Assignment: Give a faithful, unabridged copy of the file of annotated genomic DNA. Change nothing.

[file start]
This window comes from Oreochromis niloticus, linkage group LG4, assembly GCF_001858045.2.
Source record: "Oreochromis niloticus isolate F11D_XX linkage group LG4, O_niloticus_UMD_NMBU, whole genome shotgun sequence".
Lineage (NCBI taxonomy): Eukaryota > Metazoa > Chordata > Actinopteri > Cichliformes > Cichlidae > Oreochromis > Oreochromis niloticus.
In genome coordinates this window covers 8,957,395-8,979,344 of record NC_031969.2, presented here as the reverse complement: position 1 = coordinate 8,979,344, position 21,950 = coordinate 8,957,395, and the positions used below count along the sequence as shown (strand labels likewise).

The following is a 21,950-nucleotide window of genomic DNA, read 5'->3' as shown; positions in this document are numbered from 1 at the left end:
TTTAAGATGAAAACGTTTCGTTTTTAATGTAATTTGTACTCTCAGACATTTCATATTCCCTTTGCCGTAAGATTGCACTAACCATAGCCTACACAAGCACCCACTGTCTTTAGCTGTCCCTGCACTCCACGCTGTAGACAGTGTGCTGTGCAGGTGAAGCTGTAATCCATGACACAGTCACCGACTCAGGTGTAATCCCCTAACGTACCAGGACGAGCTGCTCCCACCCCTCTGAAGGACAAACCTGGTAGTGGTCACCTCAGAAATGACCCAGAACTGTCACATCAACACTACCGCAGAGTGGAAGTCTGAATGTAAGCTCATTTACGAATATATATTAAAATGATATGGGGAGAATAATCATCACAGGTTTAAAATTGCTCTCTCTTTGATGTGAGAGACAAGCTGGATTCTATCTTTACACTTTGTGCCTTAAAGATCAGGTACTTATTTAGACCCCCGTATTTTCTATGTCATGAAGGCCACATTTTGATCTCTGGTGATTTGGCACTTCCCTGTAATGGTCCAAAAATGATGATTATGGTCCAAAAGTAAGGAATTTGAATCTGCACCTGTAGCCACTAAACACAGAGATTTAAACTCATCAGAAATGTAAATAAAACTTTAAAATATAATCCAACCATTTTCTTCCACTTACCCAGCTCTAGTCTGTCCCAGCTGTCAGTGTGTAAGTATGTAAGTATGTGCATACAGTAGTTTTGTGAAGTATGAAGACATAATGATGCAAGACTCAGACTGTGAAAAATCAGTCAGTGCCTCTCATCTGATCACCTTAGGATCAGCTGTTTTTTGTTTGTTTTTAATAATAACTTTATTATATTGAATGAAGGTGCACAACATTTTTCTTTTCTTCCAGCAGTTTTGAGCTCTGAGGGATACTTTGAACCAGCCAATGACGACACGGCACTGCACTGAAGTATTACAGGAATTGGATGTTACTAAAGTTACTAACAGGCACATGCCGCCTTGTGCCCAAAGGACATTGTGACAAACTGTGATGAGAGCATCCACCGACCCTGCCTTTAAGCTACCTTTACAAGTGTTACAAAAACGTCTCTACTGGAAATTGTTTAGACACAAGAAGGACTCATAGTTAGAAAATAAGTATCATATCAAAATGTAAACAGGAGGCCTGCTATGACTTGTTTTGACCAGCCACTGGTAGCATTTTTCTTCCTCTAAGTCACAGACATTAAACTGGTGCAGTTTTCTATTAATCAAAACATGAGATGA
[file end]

This window comes from Oreochromis niloticus, linkage group LG4, assembly GCF_001858045.2.
Source record: "Oreochromis niloticus isolate F11D_XX linkage group LG4, O_niloticus_UMD_NMBU, whole genome shotgun sequence".
Lineage (NCBI taxonomy): Eukaryota > Metazoa > Chordata > Actinopteri > Cichliformes > Cichlidae > Oreochromis > Oreochromis niloticus.
In genome coordinates this window covers 8,957,395-8,979,344 of record NC_031969.2, presented here as the reverse complement: position 1 = coordinate 8,979,344, position 21,950 = coordinate 8,957,395, and the positions used below count along the sequence as shown (strand labels likewise).

The following is a 21,950-nucleotide window of genomic DNA, read 5'->3' as shown; positions in this document are numbered from 1 at the left end:
TTTAAGATGAAAACGTTTCGTTTTTAATGTAATTTGTACTCTCAGACATTTCATATTCCCTTTGCCGTAAGATTGCACTAACCATAGCCTACACAAGCACCCACTGTCTTTAGCTGTCCCTGCACTCCACGCTGTAGACAGTGTGCTGTGCAGGTGAAGCTGTAATCCATGACACAGTCACCGACTCAGGTGTAATCCCCTAACGTACCAGGACGAGCTGCTCCCACCCCTCTGAAGGACAAACCTGGTAGTGGTCACCTCAGAAATGACCCAGAACTGTCACATCAACACTACCGCAGAGTGGAAGTCTGAATGTAAGCTCATTTACGAATATATATTAAAATGATATGGGGAGAATAATCATCACAGGTTTAAAATTGCTCTCTCTTTGATGTGAGAGACAAGCTGGATTCTATCTTTACACTTTGTGCCTTAAAGATCAGGTACTTATTTAGACCCCCGTATTTTCTATGTCATGAAGGCCACATTTTGATCTCTGGTGATTTGGCACTTCCCTGTAATGGTCCAAAAATGATGATTATGGTCCAAAAGTAAGGAATTTGAATCTGCACCTGTAGCCACTAAACACAGAGATTTAAACTCATCAGAAATGTAAATAAAACTTTAAAATATAATCCAACCATTTTCTTCCACTTACCCAGCTCTAGTCTGTCCCAGCTGTCAGTGTGTAAGTATGTAAGTATGTGCATACAGTAGTTTTGTGAAGTATGAAGACATAATGATGCAAGACTCAGACTGTGAAAAATCAGTCAGTGCCTCTCATCTGATCACCTTAGGATCAGCTGTTTTTTGTTTGTTTTTAATAATAACTTTATTATATTGAATGAAGGTGCACAACATTTTTCTTTTCTTCCAGCAGTTTTGAGCTCTGAGGGATACTTTGAACCAGCCAATGACGACACGGCACTGCACTGAAGTATTACAGGAATTGGATGTTACTAAAGTTACTAACAGGCACATGCCGCCTTGTGCCCAAAGGACATTGTGACAAACTGTGATGAGAGCATCCACCGACCCTGCCTTTAAGCTACCTTTACAAGTGTTACAAAAACGTCTCTACTGGAAATTGTTTAGACACAAGAAGGACTCATAGTTAGAAAATAAGTATCATATCAAAATGTAAACAGGAGGCCTGCTATGACTTGTTTTGACCAGCCACTGGTAGCATTTTTCTTCCTCTAAGTCACAGACATTAAACTGGTGCAGTTTTCTATTAATCAAAACATGAGATGA